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I hate to be the person to break this to you, but we live in a digital age of music. Today’s most popular form of music is not tangible in any sense of the word. It cannot be held, displayed, flipped through, opened or closed. However, recent statistics show that a significant group of consumers have began to reignite what was until the last few years a forgotten medium – vinyl records.

Contrary to what many people suggest, vinyl is not surging simply because of the sound quality. Audiophiles have always existed, and they have always preferred vinyl and sought it out; those are not the only people pushing the growth today. What we’re seeing now is a larger movement that can’t simply be driven by the lure of slightly superior sound. If it were simply about fidelity then CD’s sales wouldn’t continue to plummet. Indeed, most people — and most stereos — are unable to discern the difference between a CD and a LP.

Currently, a growing segment of music consumers are choosing to buy new equipment, pay more for an album, expend greater effort to procure it, sacrifice portability, essentially going against their general self-interest all for the sake of listening to music on a vinyl record. The emphasis on experience over convenience or portability makes vinyl somewhat of an outlier in terms of the way technology typically develops. Sure, practical and logistical constraints limit the scope of the resurgence, but sales are nevertheless growing at an unprecedented pace (up 224% in five years.) But let’s be real, something this significant is not simply a result of the marginal benefit in sound quality. In many ways the rebirth of vinyl is illogical, so there must be a deeper reason.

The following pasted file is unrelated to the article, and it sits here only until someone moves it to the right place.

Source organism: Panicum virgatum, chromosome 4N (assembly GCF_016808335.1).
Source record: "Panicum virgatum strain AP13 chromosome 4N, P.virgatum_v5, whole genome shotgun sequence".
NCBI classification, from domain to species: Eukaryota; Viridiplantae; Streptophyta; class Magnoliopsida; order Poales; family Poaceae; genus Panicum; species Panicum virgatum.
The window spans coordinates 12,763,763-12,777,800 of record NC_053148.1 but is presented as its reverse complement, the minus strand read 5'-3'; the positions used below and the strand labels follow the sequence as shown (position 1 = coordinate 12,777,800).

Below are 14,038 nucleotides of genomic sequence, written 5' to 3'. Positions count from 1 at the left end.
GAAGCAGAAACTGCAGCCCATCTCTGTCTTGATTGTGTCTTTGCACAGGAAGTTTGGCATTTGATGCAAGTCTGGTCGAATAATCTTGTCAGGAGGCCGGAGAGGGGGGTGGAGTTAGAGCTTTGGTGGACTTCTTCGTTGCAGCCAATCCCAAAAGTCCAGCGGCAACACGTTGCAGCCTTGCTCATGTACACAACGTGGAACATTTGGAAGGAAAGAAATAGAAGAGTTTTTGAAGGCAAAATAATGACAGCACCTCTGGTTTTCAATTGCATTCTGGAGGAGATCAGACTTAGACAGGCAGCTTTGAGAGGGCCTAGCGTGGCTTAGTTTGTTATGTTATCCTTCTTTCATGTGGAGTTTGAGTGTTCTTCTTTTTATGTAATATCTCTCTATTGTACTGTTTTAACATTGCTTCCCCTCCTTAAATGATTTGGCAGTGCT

Obviously, LP’s are a connection to the past – but it’s the younger generation who are driving the trend. Studies have shown that the largest portion of sales come from the generation widely associated solely with autocorrect fails and funemployment — millennials. These are the same people who spent the majority of their music-listening years using iPods, illegally downloading music from file sharing sites, streaming Pandora, and buying music online — this is a cohort that has only ever received music. Now it seems they are in search of something warm, tangible, real — and with LPs they’re learning what it’s like to be interactive. Starring songs on Spotify isn’t the same as having a record collection; you can’t hold it in your hand or remember the last time you played it — and it’s that element of physicality that allows you to form lifetime associations with the music.

From flipping through “dollar bins” to placing a brand new record on your turntable for the first time — there’s an indefinable sense of magic about vinyl that keeps people coming back and buying records. Unlike any other format, vinyl has the ability to bring the listening experience back to a human realm — thus making the resurgence not simply a rebirth of a forgotten medium, but a full-blown revolution against the abstraction of music.